Our last hazard we found on a much warmer day. We had been seeing several bands from Boicourt Ridge so we headed back out toward the north from the overlook. There on the bottoms, north of the ridge and tucked into a secluded valley, were Embers, High Star, and Cocoa. Since we had seen a carcase that we thought we should investigate near the fence, we walked all the way down to the north fence. It was only a large bison, but at least we knew it wasn't one of our missing horses. When it was time to go back we took a vote as to whether we should walk around the butte and up an easier valley or take the shorter route but have to climb the high, steep north face of the ridge. Hedrick voted the low road and I voted the high road, making it Henry's decision which way to go. That way we could blame him for a long walk or a steep climb, either contributing to the tired condition of our bodies.

He voted the low road, so we took off for the prairie dog town on what the Boicourts called Pleasant Flat. ( A future post will feature the information I was given about this adventurous family.) Plodding across the prairie dog town, we weren't paying much attention to where we were going as we pondered what it would be like to live on that flat 100 years ago. Suddenly Hedrick took a little longer step and exclaimed, "There's a snake in that hole!" Oh, there was a snake in the hole, all right. It was a fat coiled rattle snake at the mouth of the prairie dog den. Getting a photo of him was challenging since there was a lot of vegetation in front of him and Henry was not interested in clearing it away for me. He did oblige to throw a rock at the snake to prove it was indeed a rattler. The snake was was not too pleased with us interrupting his nap and having a rock tossed at him didn't improve his disposition. We decided it would be wise to pay a little more attention to where we were putting our feet from now on.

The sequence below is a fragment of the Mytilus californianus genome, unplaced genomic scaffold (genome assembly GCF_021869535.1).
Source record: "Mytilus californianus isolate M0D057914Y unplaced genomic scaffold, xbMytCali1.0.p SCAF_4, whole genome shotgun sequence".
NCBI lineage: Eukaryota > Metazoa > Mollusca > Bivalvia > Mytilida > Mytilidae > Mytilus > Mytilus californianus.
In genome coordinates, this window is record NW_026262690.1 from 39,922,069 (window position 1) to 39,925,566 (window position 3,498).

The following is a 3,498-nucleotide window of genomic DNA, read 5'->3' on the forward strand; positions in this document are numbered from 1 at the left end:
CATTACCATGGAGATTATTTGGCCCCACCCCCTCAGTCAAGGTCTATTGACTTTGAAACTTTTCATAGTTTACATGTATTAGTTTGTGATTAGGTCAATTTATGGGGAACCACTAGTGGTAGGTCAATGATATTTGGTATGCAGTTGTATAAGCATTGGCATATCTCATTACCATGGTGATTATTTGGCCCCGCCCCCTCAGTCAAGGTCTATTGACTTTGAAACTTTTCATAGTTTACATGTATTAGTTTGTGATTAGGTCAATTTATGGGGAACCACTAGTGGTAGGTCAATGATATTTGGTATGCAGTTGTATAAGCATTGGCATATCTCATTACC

Having convinced us of it's power to change our plans, nature prevailed over the puney quests of man.